The Cloward-Piven strategy is a leftist tool which can be turned against them. Developed in the mid-1960s by Columbia University sociologists Andrew Cloward and Frances Fox Piven, their strategy owes much to Saul Alinsky's Rules for Radicals. The strategy’s original purpose was to bring about the fall of capitalism by overloading government bureaucracy until the wheels grind to a halt.
Some examples of Cloward-Piven are overloading electoral systems with overwhelming numbers of new voter registrations, never mind whether the bogus "voters" are among the living or the deceased; shaking down banks and mortgage houses, politicians in Congress, and the Department of Housing and Urban Development with affirmative-action loan applications; and creating a national financial "crisis" by demanding subprime mortgages for low-income Americans with no feasible means of repaying the loans. Those toxic mortgages helped lead to the financial bailout. Again, the key dynamic of Cloward-Piven involves overloading government with impossible demands until it breaks down under the burden.
But just as the Cloward-Piven strategy has worked for the left, it can be made to work against them. And just as it works when applied to government agencies, it will also work when aimed at other types of institutions. Although he doesn't mention Clward-Piven by name, AWR Hawkins suggests using a form of the strategy against The New York Times and The Washington Post as they enlist their readers' help in sorting through some 24,000 of Governor Palin's emails in search of anything they can use to try to destroy her. Here's how:
Both the Washington Post and the New York Times prove they’ve yet to learn how much the people love Palin. But we can help them learn this lesson after 1 pm by sending a ton of emails that have absolutely nothing to with Palin’s correspondence cache.Yes, the corrupt media is indeed vulnerable to a Cloward-Piven operation. In the words of Washington Post Ombudsman Patrick Pexton, justifying the witch hunt, "Sarah Palin and her e-mails are just too darn irresistible." Well, the Washington Post, New York Times and their hatred for Sarah Palin are "just too darn irresistible" as well. Sauce for the gander. Any questions? Very well. Carry on.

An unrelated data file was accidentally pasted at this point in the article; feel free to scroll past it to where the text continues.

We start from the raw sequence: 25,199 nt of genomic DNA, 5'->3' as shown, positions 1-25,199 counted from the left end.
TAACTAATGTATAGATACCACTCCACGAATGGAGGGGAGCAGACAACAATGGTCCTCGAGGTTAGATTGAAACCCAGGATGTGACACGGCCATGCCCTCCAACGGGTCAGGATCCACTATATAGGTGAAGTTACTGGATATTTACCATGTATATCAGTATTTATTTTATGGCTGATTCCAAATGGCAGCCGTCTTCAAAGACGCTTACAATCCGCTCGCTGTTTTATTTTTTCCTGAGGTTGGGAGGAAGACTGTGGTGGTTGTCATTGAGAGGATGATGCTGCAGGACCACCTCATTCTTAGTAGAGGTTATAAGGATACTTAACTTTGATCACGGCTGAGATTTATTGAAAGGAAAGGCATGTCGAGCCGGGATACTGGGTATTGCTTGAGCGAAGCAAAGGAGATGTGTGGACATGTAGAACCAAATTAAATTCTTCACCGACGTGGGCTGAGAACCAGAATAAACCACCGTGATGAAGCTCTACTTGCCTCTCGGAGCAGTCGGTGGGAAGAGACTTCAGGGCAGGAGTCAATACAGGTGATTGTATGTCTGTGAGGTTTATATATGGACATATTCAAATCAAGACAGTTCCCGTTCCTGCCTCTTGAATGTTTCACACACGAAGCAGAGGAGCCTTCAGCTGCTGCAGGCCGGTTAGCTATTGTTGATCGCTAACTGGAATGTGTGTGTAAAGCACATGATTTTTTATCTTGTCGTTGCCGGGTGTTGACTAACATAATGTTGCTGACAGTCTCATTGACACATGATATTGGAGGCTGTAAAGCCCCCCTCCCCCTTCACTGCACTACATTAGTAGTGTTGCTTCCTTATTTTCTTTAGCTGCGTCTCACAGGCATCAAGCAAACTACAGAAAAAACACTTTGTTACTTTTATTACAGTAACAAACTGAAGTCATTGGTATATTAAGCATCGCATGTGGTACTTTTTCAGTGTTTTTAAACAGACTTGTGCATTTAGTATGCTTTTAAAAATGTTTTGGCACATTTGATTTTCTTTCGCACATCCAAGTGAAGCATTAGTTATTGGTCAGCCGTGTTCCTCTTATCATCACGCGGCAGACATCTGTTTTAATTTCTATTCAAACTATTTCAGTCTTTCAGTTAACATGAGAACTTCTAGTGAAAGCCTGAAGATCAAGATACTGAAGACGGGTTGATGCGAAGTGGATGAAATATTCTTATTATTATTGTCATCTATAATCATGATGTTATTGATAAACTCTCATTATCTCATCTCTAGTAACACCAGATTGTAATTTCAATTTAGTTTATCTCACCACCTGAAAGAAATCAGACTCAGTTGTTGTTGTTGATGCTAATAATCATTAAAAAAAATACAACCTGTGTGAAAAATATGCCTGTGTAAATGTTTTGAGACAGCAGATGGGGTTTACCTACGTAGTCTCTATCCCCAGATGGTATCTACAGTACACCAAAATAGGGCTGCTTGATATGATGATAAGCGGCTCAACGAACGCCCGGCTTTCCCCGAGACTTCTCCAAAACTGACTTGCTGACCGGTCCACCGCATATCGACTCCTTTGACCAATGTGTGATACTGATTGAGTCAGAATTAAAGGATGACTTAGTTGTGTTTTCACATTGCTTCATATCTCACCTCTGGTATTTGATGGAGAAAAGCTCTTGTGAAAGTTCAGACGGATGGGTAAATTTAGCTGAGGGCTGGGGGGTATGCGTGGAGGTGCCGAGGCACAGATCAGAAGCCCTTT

In other words, the Washington Post reports they’ll be posting Palin’s emails here, and they’ll include a link whereby readers can respond when they find that “most noteworthy” information. The New York Times has been kind enough to say they’ll post Palin’s emails here, and they will likewise include a link whereby readers can respond when they find that juicy nugget that’s going to prove Palin doesn’t love America after all (or that she really shot her Caribou from a distance of 120 yards instead of 123).
Our job is simple: once the emails post, we need to click the links for each paper (cited in previous paragraph) and send both of them an email (or emails) about the noteworthy information we found. But instead of sending something from Palin’s emails, send them your favorite line from a Charlton Heston speech or movie. Or send them your favorite line from your favorite song or from a piece of classic literature.
Even if both papers figure out what’s happening rather quickly, the knowledge that we’ve sent random information will them force to research and verify every email (and re-open and re-research those which they took for granted upon receiving them). In turn, this will ruin all their fun and shut this little experiment down before it even gets rolling.
Oh yes, and it will do one other thing too: it will teach them once more that America loves Sarah Palin.
Whether she runs for President or not (or whether you plan to vote for her or not), we can all agree that she stands for something the mainstream media ought not drag through the mud.
Spread the word folks. Recruit your friends. At 1 pm, it’s game on.